serverless-components

    0.2.0 • Public • Published

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    Overview

    Easy

    A Serverless Component can package cloud/SaaS services, logic & automation into a simple building block you can use to build applications more easily than ever.

    Composable

    Serverless Components can be combined & nested. Reuse their functionality to build applications faster. Combine and nest them to make higher-order components, like features or entire applications.

    Open

    Serverless Components are 100% open-source & vendor-agnostic. You choose the services that best solve your problem, instead of being limited and locked into one platform.

    Serverless

    Serverless Components can deploy anything, but they're biased toward SaaS & cloud infrastructure with "serverless" qualities (auto-scaling, pay-per-use, zero-administration), so you can deliver apps with the lowest total cost & overhead.

    serverless components overview

    Example

    This example shows how an entire retail application can be assembled from components available. It provides the static frontend website, the REST API supporting the frontend and the database backing the REST API. Checkout the full example here.

    type: retail-app
     
    components:
      webFrontend:
        type: static-website
        inputs:
          name: retail-frontend
          contentPath: ${self.path}/frontend # define where to find the static files 
          # mustache templating is built in to the static-website component 
          templateValues:
            apiUrl: ${productsApi.url}
          contentIndex: index.html
     
      productsApi:
        type: rest-api
        inputs:
          gateway: aws-apigateway
          routes:
            /products: # routes begin with a slash 
              post: # HTTP method names are used to attach handlers 
                function: ${createProduct}
                cors: true
     
              # sub-routes can be declared hierarchically 
              /{id}: # path parameters use curly braces 
                get:
                  function: ${getProduct}
                  cors: true # CORS can be allowed with this flag 
     
            # multi-segment routes can be declared all at once 
            /catalog/{...categories}: # catch-all path parameters use ellipses 
              get:
                function: ${listProducts}
                cors: true
     
      createProduct:
        type: aws-lambda
        inputs:
          handler: products.create
          root: ${self.path}/code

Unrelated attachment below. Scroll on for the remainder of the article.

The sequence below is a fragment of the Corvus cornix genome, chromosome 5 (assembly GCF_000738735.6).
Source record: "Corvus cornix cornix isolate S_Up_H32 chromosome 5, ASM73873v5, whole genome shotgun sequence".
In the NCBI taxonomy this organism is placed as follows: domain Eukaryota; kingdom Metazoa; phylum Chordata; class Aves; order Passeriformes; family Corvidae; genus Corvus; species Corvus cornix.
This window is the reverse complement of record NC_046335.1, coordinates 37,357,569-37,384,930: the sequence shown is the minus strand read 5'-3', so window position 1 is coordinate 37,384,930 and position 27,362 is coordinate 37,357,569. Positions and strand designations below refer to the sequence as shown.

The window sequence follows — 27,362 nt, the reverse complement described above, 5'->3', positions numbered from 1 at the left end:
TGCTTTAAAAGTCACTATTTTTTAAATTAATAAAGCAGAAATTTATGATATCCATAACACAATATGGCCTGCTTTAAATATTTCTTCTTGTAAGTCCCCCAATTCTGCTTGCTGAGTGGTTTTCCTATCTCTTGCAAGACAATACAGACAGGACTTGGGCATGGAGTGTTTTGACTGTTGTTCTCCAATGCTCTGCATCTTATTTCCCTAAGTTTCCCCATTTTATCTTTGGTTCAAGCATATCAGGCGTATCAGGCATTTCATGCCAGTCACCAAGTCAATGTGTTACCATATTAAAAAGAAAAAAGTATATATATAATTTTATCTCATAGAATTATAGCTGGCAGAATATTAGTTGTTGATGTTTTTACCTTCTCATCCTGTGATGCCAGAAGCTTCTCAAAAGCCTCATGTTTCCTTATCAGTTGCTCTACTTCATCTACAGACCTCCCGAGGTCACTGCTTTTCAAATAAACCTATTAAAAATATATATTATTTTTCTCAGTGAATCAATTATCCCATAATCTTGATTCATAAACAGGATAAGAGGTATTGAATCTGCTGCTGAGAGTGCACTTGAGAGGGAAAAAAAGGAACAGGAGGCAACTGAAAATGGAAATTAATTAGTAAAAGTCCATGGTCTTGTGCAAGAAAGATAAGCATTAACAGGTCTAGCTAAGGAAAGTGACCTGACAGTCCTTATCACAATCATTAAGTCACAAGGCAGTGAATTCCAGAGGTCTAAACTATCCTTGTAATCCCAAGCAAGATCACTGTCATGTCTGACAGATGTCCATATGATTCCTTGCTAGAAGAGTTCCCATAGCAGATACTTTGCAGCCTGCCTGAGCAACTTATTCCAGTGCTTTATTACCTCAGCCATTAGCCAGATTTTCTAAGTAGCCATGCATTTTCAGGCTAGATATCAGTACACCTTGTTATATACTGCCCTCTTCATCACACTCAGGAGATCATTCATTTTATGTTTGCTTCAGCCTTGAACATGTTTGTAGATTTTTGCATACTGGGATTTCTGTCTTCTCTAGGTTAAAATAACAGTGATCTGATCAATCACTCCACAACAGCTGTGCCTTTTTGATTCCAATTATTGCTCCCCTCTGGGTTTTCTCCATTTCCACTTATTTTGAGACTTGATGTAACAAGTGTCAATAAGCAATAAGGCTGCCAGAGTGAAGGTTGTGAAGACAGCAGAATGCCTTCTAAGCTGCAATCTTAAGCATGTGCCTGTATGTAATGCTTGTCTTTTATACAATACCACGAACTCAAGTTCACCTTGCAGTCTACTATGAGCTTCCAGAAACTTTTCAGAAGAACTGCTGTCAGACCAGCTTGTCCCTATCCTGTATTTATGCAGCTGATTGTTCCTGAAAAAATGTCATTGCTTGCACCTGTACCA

env:
            productTableName: products-${self.serviceId}
      getProduct:
        type: aws-lambda
        inputs:
          handler: products.get
          root: ${self.path}/code
          env:
            productTableName: products-${self.serviceId}
      listProducts:
        type: aws-lambda
        inputs:
          handler: products.list
          root: ${self.path}/code
          env:
            productTableName: products-${self.serviceId}
     
      productsDb:
        type: aws-dynamodb
        inputs:
          region: us-east-1
          tables:
            name: products-${self.serviceId}
              hashKey: id
              indexes:
                name: ProductIdIndex
                  type: global
                  hashKey: id
              schema:
                id: number
                name: string
                description: string
                price: number
              options:
                timestamps: true

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    Also please do join the Components channel on our public Serverless-Contrib Slack to continue the conversation.

    Table of Contents

    Getting Started

    Note: Make sure you have Node.js 8+ and npm installed on your machine.

    1. npm install --global serverless-components
    2. Setup the environment variables
      • export AWS_ACCESS_KEY_ID=my_access_key_id
      • export AWS_SECRET_ACCESS_KEY=my_secret_access_key

    Run commands with:

    components [Command]
    

    Checkout the CLI docs for a list of all the available commands and instructions on how they work.

    Trying it out

    The best way to give components a try is to deploy one of the examples. We recommend checking out our retail-app example and to follow along with the instructions there.

    Current Limitations

    The following is a list with some limitations one should be aware of when using this project. NOTE: We're currently working on fixes for such issues and will announce them in our release notes / changelogs.

    us-east-1 only

    Right now the only supported region is us-east-1

    No rollback support

    Rolling back your application into the previous, stable state is currently not supported.

    However the framework ensures that your state file always reflects the correct state of your infrastructure setup (even if something goes wrong during deployment / removal).

    Concepts

    Components